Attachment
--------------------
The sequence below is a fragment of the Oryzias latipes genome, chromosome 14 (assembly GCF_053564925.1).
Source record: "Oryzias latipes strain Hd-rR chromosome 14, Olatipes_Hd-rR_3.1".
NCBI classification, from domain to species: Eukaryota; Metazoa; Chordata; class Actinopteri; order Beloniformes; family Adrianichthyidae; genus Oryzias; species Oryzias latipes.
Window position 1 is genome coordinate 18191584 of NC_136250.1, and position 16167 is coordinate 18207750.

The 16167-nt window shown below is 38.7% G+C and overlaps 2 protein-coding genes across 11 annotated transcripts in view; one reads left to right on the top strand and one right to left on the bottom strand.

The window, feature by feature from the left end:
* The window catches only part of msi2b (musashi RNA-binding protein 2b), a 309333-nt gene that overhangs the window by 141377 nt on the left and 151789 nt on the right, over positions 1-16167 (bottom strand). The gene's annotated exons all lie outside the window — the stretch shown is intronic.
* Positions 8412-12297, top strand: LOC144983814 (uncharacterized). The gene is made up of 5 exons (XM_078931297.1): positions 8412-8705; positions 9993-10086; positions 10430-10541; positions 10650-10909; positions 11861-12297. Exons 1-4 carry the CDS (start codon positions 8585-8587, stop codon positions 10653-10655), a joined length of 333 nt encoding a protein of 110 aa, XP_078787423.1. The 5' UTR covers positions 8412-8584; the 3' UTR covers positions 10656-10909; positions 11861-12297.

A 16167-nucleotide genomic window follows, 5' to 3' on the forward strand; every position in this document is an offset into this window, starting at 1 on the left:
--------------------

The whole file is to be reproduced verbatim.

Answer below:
The sequence below is a fragment of the Oryzias latipes genome, chromosome 14 (assembly GCF_053564925.1).
Source record: "Oryzias latipes strain Hd-rR chromosome 14, Olatipes_Hd-rR_3.1".
NCBI classification, from domain to species: Eukaryota; Metazoa; Chordata; class Actinopteri; order Beloniformes; family Adrianichthyidae; genus Oryzias; species Oryzias latipes.
Window position 1 is genome coordinate 18191584 of NC_136250.1, and position 16167 is coordinate 18207750.

The 16167-nt window shown below is 38.7% G+C and overlaps 2 protein-coding genes across 11 annotated transcripts in view; one reads left to right on the top strand and one right to left on the bottom strand.

The window, feature by feature from the left end:
* The window catches only part of msi2b (musashi RNA-binding protein 2b), a 309333-nt gene that overhangs the window by 141377 nt on the left and 151789 nt on the right, over positions 1-16167 (bottom strand). The gene's annotated exons all lie outside the window — the stretch shown is intronic.
* Positions 8412-12297, top strand: LOC144983814 (uncharacterized). The gene is made up of 5 exons (XM_078931297.1): positions 8412-8705; positions 9993-10086; positions 10430-10541; positions 10650-10909; positions 11861-12297. Exons 1-4 carry the CDS (start codon positions 8585-8587, stop codon positions 10653-10655), a joined length of 333 nt encoding a protein of 110 aa, XP_078787423.1. The 5' UTR covers positions 8412-8584; the 3' UTR covers positions 10656-10909; positions 11861-12297.

A 16167-nucleotide genomic window follows, 5' to 3' on the forward strand; every position in this document is an offset into this window, starting at 1 on the left: